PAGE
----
Some of Dr. Kamizaki's Research Insights
A crowd of people in a classroom, holding up matching flags with trees
Kuni Kamizaki's Parkdale Neighbourhood Plan launch

Kuni Kamizaki’s research adopts a multi-scalar approach to urban transformation, issues of displacement and housing insecurity, and community-led alternatives for social and racial justice. His overall goals are to harness planning research for pragmatic, transformative change with direct accountability to communities and movements.

Just some strands of his research include:

  • A Tokyo-based examination of planning responses to unprecedented population shrinkage and aging, with a focus on emerging forms of inequalities in the post-growth context
  • The potential of community land trusts (CLTs) to challenge displacement and pursue housing justice
  • Community engaged research to explore anti-racist and decolonial approaches to the CLT and land stewardship in Toronto’s Chinatown
  • How Tokyo’s speculative urbanization generates social costs that are borne by peripheries
His teaching

Dr. Kamizaki’s teaching stresses the role of theory in planning practice and research, inspiring students to build normative and ethical orientations beyond statutory planning. He also teaches practical methods for equity-based practices such as participatory action research, facilitation, and grant writing.

In his teaching, he prioritises building community-university partnerships with organizations working with marginalized and racialized communities, centering equity and underrepresented voices in planning and urban studies curricula while enabling community partners to shape university-based research to build community power.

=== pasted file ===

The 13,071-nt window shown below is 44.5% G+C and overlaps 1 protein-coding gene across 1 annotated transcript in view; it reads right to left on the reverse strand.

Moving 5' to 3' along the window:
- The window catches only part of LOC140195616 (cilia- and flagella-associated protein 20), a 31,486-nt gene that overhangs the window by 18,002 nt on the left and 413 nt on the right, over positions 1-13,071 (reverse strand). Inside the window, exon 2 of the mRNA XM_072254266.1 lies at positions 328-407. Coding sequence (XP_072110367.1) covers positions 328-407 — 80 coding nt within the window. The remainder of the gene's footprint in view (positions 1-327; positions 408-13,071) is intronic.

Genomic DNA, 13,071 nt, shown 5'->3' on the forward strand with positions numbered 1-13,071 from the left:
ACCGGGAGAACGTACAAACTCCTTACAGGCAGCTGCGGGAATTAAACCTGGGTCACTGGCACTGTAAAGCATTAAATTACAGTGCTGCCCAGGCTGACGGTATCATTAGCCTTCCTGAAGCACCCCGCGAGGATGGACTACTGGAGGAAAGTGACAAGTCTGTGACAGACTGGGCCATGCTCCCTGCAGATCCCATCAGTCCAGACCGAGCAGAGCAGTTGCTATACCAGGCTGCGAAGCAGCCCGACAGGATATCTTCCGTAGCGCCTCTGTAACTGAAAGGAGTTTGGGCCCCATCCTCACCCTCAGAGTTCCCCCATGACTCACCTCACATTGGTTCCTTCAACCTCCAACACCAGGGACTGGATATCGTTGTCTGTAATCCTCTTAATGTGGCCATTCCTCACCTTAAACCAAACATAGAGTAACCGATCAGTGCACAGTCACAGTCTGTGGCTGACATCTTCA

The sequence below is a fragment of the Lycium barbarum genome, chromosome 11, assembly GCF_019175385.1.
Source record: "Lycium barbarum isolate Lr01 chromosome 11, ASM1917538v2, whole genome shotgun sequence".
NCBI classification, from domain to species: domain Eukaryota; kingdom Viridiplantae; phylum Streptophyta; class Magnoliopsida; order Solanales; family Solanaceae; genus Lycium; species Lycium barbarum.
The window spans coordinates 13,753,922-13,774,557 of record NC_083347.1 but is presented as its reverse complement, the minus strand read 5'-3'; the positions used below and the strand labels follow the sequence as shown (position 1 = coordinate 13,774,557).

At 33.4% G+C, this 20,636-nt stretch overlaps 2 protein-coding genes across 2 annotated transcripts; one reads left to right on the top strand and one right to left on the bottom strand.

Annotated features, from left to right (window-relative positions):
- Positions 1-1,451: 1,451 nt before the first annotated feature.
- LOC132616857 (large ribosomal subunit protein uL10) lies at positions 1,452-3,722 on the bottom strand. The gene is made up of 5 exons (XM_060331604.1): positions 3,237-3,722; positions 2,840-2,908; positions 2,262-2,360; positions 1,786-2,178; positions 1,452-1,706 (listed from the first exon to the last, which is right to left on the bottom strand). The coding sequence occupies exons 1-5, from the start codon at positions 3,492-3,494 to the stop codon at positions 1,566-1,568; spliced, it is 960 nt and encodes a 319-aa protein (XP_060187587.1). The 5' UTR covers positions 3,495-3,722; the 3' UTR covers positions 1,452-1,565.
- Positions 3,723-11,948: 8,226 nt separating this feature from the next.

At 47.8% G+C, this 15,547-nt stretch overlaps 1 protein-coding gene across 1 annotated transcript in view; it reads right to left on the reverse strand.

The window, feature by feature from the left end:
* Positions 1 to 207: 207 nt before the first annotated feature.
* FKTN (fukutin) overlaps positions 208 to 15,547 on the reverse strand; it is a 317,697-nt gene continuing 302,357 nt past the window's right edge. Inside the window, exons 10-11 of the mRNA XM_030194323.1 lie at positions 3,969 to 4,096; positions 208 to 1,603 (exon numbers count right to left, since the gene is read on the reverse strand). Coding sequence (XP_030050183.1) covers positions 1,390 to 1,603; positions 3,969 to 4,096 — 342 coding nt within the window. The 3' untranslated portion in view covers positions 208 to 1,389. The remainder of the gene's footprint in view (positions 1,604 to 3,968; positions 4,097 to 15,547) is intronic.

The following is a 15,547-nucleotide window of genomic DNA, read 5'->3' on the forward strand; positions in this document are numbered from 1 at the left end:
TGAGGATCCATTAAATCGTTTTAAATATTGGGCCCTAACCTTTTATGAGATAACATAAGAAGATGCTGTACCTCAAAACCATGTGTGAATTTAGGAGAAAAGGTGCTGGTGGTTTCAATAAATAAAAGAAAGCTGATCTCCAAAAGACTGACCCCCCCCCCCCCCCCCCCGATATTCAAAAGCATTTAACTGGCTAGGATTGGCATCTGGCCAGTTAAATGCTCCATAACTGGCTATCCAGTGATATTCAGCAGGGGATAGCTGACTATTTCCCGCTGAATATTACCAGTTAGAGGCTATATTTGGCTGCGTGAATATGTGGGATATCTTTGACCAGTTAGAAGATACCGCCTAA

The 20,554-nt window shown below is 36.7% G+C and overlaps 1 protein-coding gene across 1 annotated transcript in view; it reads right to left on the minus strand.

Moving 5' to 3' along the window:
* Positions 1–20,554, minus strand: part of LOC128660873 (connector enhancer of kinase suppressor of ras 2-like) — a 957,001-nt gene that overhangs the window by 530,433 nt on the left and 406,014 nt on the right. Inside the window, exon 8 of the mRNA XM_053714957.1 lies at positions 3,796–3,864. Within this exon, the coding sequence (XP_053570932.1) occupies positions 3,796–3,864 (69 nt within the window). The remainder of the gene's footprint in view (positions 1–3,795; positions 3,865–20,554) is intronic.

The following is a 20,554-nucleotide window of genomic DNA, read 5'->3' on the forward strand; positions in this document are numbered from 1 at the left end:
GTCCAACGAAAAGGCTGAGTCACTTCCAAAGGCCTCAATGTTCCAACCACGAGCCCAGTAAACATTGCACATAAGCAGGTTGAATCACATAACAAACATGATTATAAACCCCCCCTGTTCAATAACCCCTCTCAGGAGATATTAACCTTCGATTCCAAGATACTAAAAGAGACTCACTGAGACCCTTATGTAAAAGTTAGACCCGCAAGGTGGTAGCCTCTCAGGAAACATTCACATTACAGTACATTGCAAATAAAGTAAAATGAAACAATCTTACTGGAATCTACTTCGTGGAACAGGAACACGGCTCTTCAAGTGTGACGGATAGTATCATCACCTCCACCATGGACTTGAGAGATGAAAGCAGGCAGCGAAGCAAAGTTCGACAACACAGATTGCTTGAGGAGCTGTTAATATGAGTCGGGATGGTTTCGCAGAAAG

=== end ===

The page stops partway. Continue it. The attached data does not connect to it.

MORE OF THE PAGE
Kamizaki also produced a workshop on anti-oppression approaches to planning research, to equip students with an equity lens for their research.

Now is the time, more than ever, for plannning to play a key role; and planning educators and researchers can collaborate with those at the forefront of action for change. One way to pursue this, I believe, is engaged research and teaching with ethical responsibility and accountability to the communities that we work with.

We believe Dr. Caggiano’s and Dr. Kamizaki’s work deepens SCARP’s existing strengths and its international reputation for engaged scholarship and planning in partnership. Their lens on the crucial pursuits of climate justice and housing equity will be transformative for the School, and we all look forward to benefiting from their experience, ideas, and impressive momentum.

Dr. Kamizaki joins us as of July 2023, and Dr. Caggiano as of August 2023.
We look forward to welcoming both as they arrive!